Gyngell Joins Select Band of Women Chefs With London Restaurant
Skye Gyngell, who won a Michelin star at Petersham Nurseries, is preparing to open a restaurant at Somerset House, joining a select band of women chefs with establishments in the center of London.
The new venue, Spring, is scheduled to open in late September in the New Wing, a part of Somerset House that has been closed to the public for more than 150 years. The main dining room is a dramatic space with a high ceiling and big windows, and it has an atrium garden.
Gyngell will be in good company. Women chefs in central London include Helene Darroze (Helene Darroze), Anna Hansen (Modern Pantry), Angela Hartnett (Murano), Florence Knight (Polpetto), Sophie Michell (Pont St), Thomasina Miers (Wahaca) Ruth Rogers (River Cafe) and Clare Smyth (Gordon Ramsay). Does Gyngell feel close to them?
“I love running into any women chefs,” Gyngell said in an interview. “If I ever run into Angela I’m always incredibly happy to see her and it does feel like a little bit of camaraderie because there aren’t that many women.”
Gyngell is excited as she shows off the restaurant, which has two floors of kitchens and stores below. It marks a return to the front line for a chef who quit Petersham Nurseries after winning a Michelin star in 2011.
“I’ve been cooking for 30 years and there have been great women cooks,” Gyngell said. She cites U.S. chef Alice Waters of Chez Panisse as another woman who inspired her, as well as Australians Maggie Beer and Stephanie Alexander, and the Briton April Bloomfield, who created the Spotted Pig in New York.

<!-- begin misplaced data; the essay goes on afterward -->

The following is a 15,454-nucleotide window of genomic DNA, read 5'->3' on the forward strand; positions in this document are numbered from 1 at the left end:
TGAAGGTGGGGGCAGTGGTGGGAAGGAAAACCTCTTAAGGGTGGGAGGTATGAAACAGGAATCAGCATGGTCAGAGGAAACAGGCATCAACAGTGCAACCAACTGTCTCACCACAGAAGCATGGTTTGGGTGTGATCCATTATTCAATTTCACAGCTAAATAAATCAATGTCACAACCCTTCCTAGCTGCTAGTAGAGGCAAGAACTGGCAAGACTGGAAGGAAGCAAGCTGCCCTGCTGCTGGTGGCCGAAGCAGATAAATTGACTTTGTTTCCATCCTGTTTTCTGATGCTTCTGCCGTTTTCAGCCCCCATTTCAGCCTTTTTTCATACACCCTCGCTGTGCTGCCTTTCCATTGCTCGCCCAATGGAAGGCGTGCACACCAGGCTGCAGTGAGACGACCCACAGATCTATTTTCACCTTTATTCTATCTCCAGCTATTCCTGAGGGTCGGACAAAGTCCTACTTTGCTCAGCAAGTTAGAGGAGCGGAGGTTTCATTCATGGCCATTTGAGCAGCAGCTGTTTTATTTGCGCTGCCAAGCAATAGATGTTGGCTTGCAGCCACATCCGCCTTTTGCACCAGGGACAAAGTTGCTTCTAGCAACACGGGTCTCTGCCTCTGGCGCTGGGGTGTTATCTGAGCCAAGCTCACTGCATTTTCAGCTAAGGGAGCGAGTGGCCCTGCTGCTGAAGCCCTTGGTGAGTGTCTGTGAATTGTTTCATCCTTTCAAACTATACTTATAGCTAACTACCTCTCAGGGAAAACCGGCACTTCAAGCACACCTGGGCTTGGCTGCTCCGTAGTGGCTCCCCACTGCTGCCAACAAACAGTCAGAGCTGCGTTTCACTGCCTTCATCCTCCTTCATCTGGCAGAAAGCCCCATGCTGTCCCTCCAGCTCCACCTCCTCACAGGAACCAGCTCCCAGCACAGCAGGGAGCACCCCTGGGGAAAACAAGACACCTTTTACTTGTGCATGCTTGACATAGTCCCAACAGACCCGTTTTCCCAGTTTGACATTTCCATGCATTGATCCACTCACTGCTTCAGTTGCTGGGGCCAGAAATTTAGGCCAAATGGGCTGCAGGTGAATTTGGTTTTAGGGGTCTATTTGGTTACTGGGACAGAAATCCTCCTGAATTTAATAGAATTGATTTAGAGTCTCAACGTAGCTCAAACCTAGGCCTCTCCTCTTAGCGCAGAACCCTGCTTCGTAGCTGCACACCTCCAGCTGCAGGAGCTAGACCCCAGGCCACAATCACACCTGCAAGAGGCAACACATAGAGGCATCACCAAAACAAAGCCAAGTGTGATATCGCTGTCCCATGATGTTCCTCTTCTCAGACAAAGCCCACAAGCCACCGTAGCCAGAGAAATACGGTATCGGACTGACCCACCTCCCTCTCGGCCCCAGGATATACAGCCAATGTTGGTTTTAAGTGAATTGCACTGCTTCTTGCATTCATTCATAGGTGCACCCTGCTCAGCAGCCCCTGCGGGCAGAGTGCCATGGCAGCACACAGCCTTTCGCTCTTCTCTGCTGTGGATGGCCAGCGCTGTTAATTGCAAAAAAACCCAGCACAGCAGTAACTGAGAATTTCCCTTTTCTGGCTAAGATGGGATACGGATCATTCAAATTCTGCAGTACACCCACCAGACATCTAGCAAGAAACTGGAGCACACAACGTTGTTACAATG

Still, gaining this position certainly entails some sacrifices. “I don’t think that all of a sudden there’s going to be a lot more women cooks around. It’s exhausting. It’s anti-social hours and it’s really hard to work your way up through a kitchen.”
Gyngell has cited the pressure brought on by the success of the Michelin star as one of the reasons she left Petersham Nurseries. “When we got the star, I was so excited and pleased and thrilled. But all of a sudden everyone came and said, ‘This isn’t a Michelin starred restaurant.’ Without the star, we could cook whatever we liked, but then people came to expect different things. It’s hard. It’s a lot of pressure.”
Gyngell, 50, was born in Sydney and went to Paris and started cooking in 1980. She’s the daughter of the late Australian television executive Bruce Gyngell -- her own daughters are now 17 and 24 years old.
“I’m in a really good time of my life because my kids are growing up and I can spend more time in the kitchen. It’s difficult when you have children. It’s quite a physical job, like being a plumber or working on a building site.”
She is known for her unfussy style of cooking, bringing together great seasonal ingredients to create light and unfussy plates. At Spring, the plan is for a short menu of no more than eight starters, eight mains and five desserts.
The dishes may include: Grilled langoustine, deep-fried courgette flowers and chilli (16 pounds/$27); poached veal tonnato & agretti (12.50 pounds); grilled wild sea bass with peas, broad beans & sage (28 pounds); and peach leaf panna cotta and Gariguette strawberries (8 pounds).
Spring is backed by the owners of Heckfield Place, a country hotel where Gyngell will also be in charge of the food.
Meanwhile, Gyngell is going to California to spend some time cooking at Chez Panisse, the restaurant of Alice Waters.
(Richard Vines is the chief food critic for Bloomberg. He is U.K. and Ireland chairman of the World’s 50 Best Restaurants awards. Opinions expressed are his own. Follow him on Twitter @richardvines)